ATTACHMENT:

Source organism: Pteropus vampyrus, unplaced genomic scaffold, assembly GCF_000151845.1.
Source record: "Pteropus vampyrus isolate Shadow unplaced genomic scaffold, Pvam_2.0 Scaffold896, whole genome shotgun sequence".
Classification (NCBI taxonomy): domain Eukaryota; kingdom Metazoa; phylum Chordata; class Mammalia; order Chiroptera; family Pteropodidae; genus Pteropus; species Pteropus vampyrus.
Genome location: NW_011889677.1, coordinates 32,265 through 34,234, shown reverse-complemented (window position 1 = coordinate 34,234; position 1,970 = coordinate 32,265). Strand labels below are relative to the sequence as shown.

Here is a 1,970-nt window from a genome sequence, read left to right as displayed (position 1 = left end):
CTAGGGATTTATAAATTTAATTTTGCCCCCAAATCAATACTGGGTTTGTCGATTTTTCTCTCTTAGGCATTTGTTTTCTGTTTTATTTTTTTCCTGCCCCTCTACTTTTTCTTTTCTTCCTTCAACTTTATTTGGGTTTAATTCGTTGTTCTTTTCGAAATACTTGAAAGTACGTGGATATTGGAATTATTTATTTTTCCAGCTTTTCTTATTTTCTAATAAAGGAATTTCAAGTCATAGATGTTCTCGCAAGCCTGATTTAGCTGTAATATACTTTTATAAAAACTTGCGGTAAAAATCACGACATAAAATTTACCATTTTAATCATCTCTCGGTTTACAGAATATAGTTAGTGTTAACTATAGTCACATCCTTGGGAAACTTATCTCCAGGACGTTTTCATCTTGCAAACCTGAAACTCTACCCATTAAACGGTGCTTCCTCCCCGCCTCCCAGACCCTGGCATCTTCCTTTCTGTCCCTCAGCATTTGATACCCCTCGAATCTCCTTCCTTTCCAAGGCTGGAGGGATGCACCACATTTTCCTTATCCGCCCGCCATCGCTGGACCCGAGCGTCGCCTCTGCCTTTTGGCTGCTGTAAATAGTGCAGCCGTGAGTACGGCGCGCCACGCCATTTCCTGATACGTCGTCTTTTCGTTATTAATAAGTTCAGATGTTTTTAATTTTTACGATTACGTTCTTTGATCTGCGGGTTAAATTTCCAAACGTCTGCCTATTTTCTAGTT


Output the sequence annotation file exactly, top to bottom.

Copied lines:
Source organism: Pteropus vampyrus, unplaced genomic scaffold, assembly GCF_000151845.1.
Source record: "Pteropus vampyrus isolate Shadow unplaced genomic scaffold, Pvam_2.0 Scaffold896, whole genome shotgun sequence".
Classification (NCBI taxonomy): domain Eukaryota; kingdom Metazoa; phylum Chordata; class Mammalia; order Chiroptera; family Pteropodidae; genus Pteropus; species Pteropus vampyrus.
Genome location: NW_011889677.1, coordinates 32,265 through 34,234, shown reverse-complemented (window position 1 = coordinate 34,234; position 1,970 = coordinate 32,265). Strand labels below are relative to the sequence as shown.

Here is a 1,970-nt window from a genome sequence, read left to right as displayed (position 1 = left end):
CTAGGGATTTATAAATTTAATTTTGCCCCCAAATCAATACTGGGTTTGTCGATTTTTCTCTCTTAGGCATTTGTTTTCTGTTTTATTTTTTTCCTGCCCCTCTACTTTTTCTTTTCTTCCTTCAACTTTATTTGGGTTTAATTCGTTGTTCTTTTCGAAATACTTGAAAGTACGTGGATATTGGAATTATTTATTTTTCCAGCTTTTCTTATTTTCTAATAAAGGAATTTCAAGTCATAGATGTTCTCGCAAGCCTGATTTAGCTGTAATATACTTTTATAAAAACTTGCGGTAAAAATCACGACATAAAATTTACCATTTTAATCATCTCTCGGTTTACAGAATATAGTTAGTGTTAACTATAGTCACATCCTTGGGAAACTTATCTCCAGGACGTTTTCATCTTGCAAACCTGAAACTCTACCCATTAAACGGTGCTTCCTCCCCGCCTCCCAGACCCTGGCATCTTCCTTTCTGTCCCTCAGCATTTGATACCCCTCGAATCTCCTTCCTTTCCAAGGCTGGAGGGATGCACCACATTTTCCTTATCCGCCCGCCATCGCTGGACCCGAGCGTCGCCTCTGCCTTTTGGCTGCTGTAAATAGTGCAGCCGTGAGTACGGCGCGCCACGCCATTTCCTGATACGTCGTCTTTTCGTTATTAATAAGTTCAGATGTTTTTAATTTTTACGATTACGTTCTTTGATCTGCGGGTTAAATTTCCAAACGTCTGCCTATTTTCTAGTT